So I guess the entertainment industry really has everyone by the balls so to speak. Not me tho.

Quote:

Originally Posted by dugan (Post 4938991)
Same. I'm all for HTML5 DRM. It's what's needed to kill Flash.

And "DRM" doesn't necessarily mean "rootkit", although it sometimes does on Windows.

I recommend thinking on the subject a bit. You're saying you are desperate to replace the optional Flash player, with DRM integrated into the HTML5 standard ? How is this solving a problem and not making it worse ?

dugan 04-26-2013 11:58 AM

Quote:

Originally Posted by H_TeXMeX_H (Post 4939104)
I recommend thinking on the subject a bit.

Do not talk down to me.

Quote:

You're saying you are desperate to replace the optional Flash player, with DRM integrated into the HTML5 standard ? How is this solving a problem and not making it worse ?
Depends on what you mean by "The problem". For me, "the problem" is that subscription video services (which I do enjoy) require browser plugins, and those plugins on Linux are perpetually underperforming and undermaintained. Making video playback the responsibility of the browser manufacturers, as opposed to the browser plugin manufacturers, will of course solve that problem, and not make it worse.

The other "problems" honestly do not matter to me.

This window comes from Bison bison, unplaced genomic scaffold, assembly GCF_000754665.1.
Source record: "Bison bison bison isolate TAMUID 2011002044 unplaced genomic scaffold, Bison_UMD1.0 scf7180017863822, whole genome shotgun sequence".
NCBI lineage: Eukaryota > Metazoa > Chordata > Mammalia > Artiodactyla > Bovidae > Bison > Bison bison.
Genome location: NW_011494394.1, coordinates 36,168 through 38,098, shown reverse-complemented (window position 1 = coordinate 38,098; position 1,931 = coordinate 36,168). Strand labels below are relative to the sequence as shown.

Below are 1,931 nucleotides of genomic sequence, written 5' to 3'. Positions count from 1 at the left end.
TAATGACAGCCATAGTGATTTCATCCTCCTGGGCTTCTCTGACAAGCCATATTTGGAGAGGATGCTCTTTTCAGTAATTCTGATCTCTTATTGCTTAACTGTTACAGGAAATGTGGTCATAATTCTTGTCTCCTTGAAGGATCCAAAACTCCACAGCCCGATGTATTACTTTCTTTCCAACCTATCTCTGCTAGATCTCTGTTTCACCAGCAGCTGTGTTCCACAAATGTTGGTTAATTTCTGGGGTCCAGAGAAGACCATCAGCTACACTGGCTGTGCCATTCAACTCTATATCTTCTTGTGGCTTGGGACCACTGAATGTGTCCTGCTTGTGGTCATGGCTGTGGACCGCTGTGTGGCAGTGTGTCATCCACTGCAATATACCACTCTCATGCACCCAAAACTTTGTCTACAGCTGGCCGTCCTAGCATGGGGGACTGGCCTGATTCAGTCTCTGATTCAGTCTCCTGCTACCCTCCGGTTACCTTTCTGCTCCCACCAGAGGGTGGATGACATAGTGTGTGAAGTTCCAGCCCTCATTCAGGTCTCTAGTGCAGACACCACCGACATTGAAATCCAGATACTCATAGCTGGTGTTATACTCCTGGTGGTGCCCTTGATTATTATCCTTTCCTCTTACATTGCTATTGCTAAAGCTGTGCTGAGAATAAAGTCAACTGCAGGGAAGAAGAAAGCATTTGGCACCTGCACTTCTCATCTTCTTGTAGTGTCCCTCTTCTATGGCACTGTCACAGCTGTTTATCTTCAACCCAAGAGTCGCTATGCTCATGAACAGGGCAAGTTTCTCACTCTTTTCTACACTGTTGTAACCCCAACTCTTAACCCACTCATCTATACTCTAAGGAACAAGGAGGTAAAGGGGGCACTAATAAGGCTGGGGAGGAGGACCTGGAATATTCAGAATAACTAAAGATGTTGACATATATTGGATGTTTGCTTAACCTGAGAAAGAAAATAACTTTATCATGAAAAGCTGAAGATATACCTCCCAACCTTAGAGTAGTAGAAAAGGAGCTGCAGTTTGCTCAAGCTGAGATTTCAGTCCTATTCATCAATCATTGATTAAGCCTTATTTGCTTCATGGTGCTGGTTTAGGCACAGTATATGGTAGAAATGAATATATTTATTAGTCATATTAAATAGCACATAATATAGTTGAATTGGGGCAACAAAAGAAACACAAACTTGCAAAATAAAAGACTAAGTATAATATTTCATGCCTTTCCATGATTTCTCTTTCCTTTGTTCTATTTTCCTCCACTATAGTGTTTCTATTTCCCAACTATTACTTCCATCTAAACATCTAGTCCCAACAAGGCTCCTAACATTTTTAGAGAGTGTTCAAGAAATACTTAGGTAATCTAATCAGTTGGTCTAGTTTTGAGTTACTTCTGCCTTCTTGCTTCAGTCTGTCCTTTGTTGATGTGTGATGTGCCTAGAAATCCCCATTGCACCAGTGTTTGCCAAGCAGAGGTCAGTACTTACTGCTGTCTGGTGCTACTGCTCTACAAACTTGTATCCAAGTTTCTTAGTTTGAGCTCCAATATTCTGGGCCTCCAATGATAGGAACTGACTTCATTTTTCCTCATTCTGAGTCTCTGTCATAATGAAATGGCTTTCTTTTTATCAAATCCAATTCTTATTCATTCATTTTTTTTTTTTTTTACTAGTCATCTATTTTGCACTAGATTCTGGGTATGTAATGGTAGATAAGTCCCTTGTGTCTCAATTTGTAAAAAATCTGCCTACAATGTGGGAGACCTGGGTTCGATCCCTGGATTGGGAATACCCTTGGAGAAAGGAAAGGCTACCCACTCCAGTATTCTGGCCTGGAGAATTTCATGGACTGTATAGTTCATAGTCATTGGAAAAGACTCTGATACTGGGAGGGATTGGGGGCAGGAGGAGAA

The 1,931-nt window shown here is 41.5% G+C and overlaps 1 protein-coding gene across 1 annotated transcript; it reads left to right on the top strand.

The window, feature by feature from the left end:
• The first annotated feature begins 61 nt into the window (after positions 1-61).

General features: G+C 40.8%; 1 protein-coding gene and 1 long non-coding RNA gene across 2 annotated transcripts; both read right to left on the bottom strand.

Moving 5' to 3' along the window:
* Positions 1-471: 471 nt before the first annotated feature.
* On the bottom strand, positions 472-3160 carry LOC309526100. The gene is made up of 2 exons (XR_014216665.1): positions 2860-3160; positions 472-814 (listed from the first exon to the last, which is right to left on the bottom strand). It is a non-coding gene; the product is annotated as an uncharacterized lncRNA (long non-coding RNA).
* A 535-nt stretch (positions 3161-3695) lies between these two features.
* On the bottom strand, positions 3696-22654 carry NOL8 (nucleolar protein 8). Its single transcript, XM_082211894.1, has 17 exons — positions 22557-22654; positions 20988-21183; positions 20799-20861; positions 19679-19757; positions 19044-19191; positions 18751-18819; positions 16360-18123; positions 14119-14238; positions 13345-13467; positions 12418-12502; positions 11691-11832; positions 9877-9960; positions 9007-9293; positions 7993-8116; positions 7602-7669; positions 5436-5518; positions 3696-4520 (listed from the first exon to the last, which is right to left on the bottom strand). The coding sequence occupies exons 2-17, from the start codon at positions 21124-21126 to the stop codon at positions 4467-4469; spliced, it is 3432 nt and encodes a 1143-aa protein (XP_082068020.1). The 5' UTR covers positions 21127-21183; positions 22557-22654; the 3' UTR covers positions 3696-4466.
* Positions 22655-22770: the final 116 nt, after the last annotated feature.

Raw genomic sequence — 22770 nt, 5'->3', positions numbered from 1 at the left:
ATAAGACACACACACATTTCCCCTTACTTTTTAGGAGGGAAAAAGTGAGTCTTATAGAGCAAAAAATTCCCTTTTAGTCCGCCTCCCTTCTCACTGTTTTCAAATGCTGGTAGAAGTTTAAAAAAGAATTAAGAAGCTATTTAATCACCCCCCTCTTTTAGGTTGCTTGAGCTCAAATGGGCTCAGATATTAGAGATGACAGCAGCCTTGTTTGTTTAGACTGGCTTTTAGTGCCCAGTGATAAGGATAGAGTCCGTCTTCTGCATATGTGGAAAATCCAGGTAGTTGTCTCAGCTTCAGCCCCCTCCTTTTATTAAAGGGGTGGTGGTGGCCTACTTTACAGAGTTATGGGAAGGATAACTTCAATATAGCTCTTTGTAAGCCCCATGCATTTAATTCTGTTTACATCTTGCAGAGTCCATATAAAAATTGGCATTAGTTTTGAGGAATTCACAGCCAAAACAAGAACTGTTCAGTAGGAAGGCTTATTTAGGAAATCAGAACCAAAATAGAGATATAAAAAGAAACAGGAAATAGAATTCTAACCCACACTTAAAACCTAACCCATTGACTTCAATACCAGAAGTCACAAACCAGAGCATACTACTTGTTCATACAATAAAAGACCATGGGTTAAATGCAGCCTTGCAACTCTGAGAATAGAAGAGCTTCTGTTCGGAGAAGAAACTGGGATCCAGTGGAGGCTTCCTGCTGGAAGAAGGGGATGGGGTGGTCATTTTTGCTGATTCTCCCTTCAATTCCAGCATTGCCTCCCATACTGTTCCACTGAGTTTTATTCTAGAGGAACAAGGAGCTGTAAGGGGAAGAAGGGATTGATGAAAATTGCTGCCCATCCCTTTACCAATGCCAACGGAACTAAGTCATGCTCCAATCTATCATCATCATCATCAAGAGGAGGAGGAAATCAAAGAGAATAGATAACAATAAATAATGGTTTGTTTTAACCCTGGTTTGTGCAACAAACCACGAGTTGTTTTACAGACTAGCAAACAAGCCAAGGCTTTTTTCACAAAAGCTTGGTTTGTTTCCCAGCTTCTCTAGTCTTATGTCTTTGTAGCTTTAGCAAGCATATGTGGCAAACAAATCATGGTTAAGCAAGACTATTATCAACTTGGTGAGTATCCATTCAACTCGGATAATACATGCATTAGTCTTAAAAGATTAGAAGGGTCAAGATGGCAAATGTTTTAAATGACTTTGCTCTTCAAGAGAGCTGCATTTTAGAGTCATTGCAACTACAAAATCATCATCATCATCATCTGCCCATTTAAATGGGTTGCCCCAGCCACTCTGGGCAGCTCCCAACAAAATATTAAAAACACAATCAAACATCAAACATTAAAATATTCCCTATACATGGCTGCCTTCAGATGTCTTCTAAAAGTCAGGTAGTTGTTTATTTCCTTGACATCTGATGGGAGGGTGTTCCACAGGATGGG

273 04-26-2013 12:07 PM

Quote:

Originally Posted by dugan (Post 4938991)
Same. I'm all for HTML5 DRM. It's what's needed to kill Flash.

And "DRM" doesn't necessarily mean "rootkit", although it sometimes does on Windows.

This is pretty much my perspective also. It might also mean the death of Silverlight -- the product meaning that almost all streaming services here in the UK are inaccessible to Linux without a lot of messing around, some incantations, some luck, and the hope that MS don't change anything at all on a whim.
I also don't see how having the ability to implement DRM for (mainly) steaming media services has any impact on those who don't use streaming media services. In a lot of ways DRM is already on the web in two defacto standards Silverlight and Flash.
If you have watched TV or a DVD in the last decade you've likely used DRM in some form or another, by the way.

H_TeXMeX_H 04-26-2013 01:13 PM

Quote:

Originally Posted by 273 (Post 4939399)
In a lot of ways DRM is already on the web in two defacto standards Silverlight and Flash.